Actually, Ness is incorrect. This is a convention where you're showing off a costume, not a play - DO show your back to the audience. The judges want to see that the back of your costume looks nice, and what if you have some special details there? Let them see it!
Now, I can't speak for contests where it doesn't matter what you're wearing, you could perform in a paper bag and it would be the same as performing in costume. Those contests are strange to me. Where I compete and judge, performance/presentation is weighted equally with workmanship and both are important to the competition. So the advice I can give is good for well-rounded performances and not skit-only competitions.
Have audio. Even if you're not doing dialogue, at least perform with background music. Walking around the stage to dead silence is a surefire way to be boring.
Use the emcee if you're allowed to - have them read an intro or read a punchline after you exit stage if you can. Don't make that intro a 10 minute long paragraph on your character's background, a single sentence to set the scene or lead in to your performance is enough. You don't HAVE to, but if you're stumped for how to get started, an emcee intro usually helps.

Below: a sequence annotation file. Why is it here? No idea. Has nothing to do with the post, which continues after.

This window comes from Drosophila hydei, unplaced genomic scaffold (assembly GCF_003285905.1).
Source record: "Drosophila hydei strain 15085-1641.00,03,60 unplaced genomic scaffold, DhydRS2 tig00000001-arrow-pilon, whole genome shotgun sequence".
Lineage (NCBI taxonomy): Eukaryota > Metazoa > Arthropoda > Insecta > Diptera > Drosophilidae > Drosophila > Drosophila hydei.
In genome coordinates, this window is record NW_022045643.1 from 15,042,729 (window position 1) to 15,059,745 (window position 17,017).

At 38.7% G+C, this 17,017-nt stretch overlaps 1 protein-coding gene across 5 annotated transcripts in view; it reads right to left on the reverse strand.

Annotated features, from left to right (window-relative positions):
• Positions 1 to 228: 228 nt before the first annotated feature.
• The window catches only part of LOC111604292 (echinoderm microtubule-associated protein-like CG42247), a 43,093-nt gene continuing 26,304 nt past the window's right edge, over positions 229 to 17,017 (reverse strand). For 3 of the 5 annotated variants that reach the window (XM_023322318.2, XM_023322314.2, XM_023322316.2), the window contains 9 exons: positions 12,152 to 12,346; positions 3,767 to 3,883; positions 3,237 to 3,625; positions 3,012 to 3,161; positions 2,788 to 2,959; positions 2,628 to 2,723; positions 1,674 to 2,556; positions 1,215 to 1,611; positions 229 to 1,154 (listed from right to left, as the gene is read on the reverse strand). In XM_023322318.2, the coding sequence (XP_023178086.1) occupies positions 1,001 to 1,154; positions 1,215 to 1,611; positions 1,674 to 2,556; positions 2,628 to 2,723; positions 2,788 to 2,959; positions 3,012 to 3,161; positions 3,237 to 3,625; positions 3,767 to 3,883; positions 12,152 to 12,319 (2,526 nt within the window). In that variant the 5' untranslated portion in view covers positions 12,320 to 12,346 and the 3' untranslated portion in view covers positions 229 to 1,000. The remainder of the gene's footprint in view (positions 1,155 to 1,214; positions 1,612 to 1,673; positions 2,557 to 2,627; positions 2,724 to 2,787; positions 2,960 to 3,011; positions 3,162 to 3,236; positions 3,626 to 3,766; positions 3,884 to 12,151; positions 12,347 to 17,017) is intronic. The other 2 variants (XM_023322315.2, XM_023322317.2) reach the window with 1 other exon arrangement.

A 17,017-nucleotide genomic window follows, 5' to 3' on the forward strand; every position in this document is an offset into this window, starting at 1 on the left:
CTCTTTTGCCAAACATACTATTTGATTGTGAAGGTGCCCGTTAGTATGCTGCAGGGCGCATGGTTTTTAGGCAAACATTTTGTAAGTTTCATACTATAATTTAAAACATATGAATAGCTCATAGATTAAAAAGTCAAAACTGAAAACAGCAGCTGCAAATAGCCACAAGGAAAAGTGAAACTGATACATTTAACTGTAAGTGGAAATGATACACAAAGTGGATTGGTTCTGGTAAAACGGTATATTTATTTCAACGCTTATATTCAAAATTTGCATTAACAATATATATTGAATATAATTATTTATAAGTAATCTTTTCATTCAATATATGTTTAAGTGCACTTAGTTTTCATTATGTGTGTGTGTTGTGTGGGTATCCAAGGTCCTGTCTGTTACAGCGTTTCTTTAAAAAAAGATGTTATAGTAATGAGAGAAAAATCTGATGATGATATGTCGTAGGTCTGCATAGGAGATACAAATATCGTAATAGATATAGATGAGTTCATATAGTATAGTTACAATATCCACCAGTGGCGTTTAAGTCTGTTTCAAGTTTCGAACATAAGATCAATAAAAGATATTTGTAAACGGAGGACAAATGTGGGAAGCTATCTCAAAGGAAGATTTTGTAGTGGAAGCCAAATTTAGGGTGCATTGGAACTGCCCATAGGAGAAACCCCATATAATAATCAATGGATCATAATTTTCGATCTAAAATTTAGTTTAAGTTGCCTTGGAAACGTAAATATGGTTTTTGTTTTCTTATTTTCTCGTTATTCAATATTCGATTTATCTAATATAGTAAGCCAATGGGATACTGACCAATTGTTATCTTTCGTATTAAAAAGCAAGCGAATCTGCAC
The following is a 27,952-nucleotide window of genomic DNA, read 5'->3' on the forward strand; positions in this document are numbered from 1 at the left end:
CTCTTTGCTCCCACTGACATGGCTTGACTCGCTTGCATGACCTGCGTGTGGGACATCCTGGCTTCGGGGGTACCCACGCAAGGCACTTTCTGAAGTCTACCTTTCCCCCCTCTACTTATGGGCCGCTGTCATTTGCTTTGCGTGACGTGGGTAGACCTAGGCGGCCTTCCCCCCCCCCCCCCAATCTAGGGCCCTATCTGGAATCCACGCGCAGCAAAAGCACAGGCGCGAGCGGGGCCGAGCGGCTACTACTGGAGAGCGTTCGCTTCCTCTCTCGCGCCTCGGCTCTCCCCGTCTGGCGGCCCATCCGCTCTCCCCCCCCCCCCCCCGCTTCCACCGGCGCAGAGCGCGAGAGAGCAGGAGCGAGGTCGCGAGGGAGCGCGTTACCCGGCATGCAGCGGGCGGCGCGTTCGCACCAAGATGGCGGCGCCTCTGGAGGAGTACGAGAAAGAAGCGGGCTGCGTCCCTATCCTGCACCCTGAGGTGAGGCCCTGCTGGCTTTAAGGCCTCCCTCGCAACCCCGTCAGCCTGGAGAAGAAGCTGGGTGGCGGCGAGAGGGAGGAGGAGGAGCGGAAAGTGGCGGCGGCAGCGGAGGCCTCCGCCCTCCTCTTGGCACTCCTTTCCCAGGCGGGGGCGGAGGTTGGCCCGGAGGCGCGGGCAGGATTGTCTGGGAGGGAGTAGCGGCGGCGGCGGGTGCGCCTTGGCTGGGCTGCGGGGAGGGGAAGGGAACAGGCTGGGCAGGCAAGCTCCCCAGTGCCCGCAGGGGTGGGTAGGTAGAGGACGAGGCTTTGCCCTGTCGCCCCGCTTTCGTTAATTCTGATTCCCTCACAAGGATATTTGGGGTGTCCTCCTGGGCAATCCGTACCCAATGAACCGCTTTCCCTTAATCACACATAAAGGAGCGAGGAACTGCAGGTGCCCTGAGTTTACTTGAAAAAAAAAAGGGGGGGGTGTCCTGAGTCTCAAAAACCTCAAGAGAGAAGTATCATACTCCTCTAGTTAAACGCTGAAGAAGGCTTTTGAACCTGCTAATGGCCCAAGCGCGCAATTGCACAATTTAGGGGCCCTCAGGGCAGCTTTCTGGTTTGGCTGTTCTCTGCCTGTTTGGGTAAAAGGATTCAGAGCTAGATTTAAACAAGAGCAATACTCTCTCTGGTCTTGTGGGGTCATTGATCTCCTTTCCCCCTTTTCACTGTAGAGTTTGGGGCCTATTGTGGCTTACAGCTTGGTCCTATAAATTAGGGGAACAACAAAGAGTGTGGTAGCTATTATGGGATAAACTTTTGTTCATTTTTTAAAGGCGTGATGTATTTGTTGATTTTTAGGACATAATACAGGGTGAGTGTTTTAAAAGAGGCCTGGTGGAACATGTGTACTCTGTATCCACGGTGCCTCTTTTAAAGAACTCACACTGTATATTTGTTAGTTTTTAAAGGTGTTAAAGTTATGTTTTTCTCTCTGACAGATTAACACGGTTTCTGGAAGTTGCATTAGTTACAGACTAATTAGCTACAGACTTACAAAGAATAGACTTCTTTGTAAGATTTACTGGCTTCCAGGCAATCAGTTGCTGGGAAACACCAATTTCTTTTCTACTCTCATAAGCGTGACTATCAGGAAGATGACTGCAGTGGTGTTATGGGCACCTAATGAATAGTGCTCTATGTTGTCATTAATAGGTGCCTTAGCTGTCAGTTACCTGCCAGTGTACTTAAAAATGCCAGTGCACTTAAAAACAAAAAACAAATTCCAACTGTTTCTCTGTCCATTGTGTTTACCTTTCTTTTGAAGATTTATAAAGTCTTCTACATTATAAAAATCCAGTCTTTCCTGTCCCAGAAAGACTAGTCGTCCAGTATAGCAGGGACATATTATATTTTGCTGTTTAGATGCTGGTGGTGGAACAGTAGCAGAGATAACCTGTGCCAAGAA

You don't have to do a comedic skit with dialogue. There are TONS of different ways to present your costume and character, choose something unique and appropriate. If you're wearing something beautiful, a choreographed piece of performance or pantomime to play out a scene on stage, over the right background music, is much better than trying to do a joke skit. Think about dancing, or at the very least, showing off. If you're wearing a fighter's costume, think about doing fight poses. If you have multiple people in your group, choreograph to move around each other in interesting ways that make the audience's eyes follow you, and show all sides of your costumes. Does your costume do anything neat like light up or transform? Show that off.
Use all of the stage, don't just stand in one spot.
Consider set pieces - a backdrop, a prop, a little sign, anything you can have them set on stage for you to give you a new entrance point, a point of interest, something to interact with, etc.
If you really want to be great, don't be satisfied with simply walk, pose, walk to new point, pose, walk off. That's the most basic of basics. Push yourself to do something neat. Punch it up. TELL A STORY. Use your movement, your music, and your costume itself to tell a nice 1 minute long story that the audience can understand even if they don't know your character.
Finally, don't feel like you have to use all of the time they give you. Going on too long is guaranteed to bore the audience.
Founder and President, Madison Area Costuming Society, a chapter of the International Costumer's Guild
Strange Land Costuming - www.strangelandcostumes.com